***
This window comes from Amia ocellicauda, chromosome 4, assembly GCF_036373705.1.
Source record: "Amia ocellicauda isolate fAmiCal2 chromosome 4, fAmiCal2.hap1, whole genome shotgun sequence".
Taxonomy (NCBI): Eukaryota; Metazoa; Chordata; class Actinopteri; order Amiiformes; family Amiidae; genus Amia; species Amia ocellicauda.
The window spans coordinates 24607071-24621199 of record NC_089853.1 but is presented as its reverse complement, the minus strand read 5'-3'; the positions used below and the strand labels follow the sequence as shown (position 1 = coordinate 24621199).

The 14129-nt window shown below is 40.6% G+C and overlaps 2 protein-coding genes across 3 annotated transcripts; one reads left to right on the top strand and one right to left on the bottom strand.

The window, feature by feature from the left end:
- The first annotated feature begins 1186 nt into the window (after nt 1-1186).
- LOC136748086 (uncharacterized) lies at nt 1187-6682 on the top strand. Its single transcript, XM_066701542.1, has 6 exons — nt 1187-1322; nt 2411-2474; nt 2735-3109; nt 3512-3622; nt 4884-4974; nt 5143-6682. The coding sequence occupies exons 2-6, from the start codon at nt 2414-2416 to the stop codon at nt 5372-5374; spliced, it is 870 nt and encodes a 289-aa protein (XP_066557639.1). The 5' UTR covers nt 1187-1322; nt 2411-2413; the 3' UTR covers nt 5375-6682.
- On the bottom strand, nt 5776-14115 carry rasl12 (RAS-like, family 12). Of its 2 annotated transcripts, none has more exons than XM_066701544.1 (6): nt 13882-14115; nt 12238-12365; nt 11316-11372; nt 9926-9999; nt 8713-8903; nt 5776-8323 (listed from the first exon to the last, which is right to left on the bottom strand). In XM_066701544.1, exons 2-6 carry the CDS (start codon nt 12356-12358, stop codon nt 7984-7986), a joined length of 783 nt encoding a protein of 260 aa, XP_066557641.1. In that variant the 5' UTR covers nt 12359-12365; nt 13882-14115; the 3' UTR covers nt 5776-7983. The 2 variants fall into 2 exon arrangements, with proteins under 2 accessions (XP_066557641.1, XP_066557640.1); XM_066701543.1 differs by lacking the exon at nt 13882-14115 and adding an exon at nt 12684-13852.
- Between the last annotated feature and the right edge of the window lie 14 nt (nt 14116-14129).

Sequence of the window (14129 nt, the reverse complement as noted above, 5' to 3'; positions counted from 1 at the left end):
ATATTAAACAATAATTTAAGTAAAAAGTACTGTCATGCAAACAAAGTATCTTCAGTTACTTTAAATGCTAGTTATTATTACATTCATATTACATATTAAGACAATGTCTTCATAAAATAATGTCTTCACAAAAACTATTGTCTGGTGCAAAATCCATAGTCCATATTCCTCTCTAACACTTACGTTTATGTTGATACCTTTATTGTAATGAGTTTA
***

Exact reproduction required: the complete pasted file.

This window comes from Amia ocellicauda, chromosome 4, assembly GCF_036373705.1.
Source record: "Amia ocellicauda isolate fAmiCal2 chromosome 4, fAmiCal2.hap1, whole genome shotgun sequence".
Taxonomy (NCBI): Eukaryota; Metazoa; Chordata; class Actinopteri; order Amiiformes; family Amiidae; genus Amia; species Amia ocellicauda.
The window spans coordinates 24607071-24621199 of record NC_089853.1 but is presented as its reverse complement, the minus strand read 5'-3'; the positions used below and the strand labels follow the sequence as shown (position 1 = coordinate 24621199).

The 14129-nt window shown below is 40.6% G+C and overlaps 2 protein-coding genes across 3 annotated transcripts; one reads left to right on the top strand and one right to left on the bottom strand.

The window, feature by feature from the left end:
- The first annotated feature begins 1186 nt into the window (after nt 1-1186).
- LOC136748086 (uncharacterized) lies at nt 1187-6682 on the top strand. Its single transcript, XM_066701542.1, has 6 exons — nt 1187-1322; nt 2411-2474; nt 2735-3109; nt 3512-3622; nt 4884-4974; nt 5143-6682. The coding sequence occupies exons 2-6, from the start codon at nt 2414-2416 to the stop codon at nt 5372-5374; spliced, it is 870 nt and encodes a 289-aa protein (XP_066557639.1). The 5' UTR covers nt 1187-1322; nt 2411-2413; the 3' UTR covers nt 5375-6682.
- On the bottom strand, nt 5776-14115 carry rasl12 (RAS-like, family 12). Of its 2 annotated transcripts, none has more exons than XM_066701544.1 (6): nt 13882-14115; nt 12238-12365; nt 11316-11372; nt 9926-9999; nt 8713-8903; nt 5776-8323 (listed from the first exon to the last, which is right to left on the bottom strand). In XM_066701544.1, exons 2-6 carry the CDS (start codon nt 12356-12358, stop codon nt 7984-7986), a joined length of 783 nt encoding a protein of 260 aa, XP_066557641.1. In that variant the 5' UTR covers nt 12359-12365; nt 13882-14115; the 3' UTR covers nt 5776-7983. The 2 variants fall into 2 exon arrangements, with proteins under 2 accessions (XP_066557641.1, XP_066557640.1); XM_066701543.1 differs by lacking the exon at nt 13882-14115 and adding an exon at nt 12684-13852.
- Between the last annotated feature and the right edge of the window lie 14 nt (nt 14116-14129).

Sequence of the window (14129 nt, the reverse complement as noted above, 5' to 3'; positions counted from 1 at the left end):
ATATTAAACAATAATTTAAGTAAAAAGTACTGTCATGCAAACAAAGTATCTTCAGTTACTTTAAATGCTAGTTATTATTACATTCATATTACATATTAAGACAATGTCTTCATAAAATAATGTCTTCACAAAAACTATTGTCTGGTGCAAAATCCATAGTCCATATTCCTCTCTAACACTTACGTTTATGTTGATACCTTTATTGTAATGAGTTTA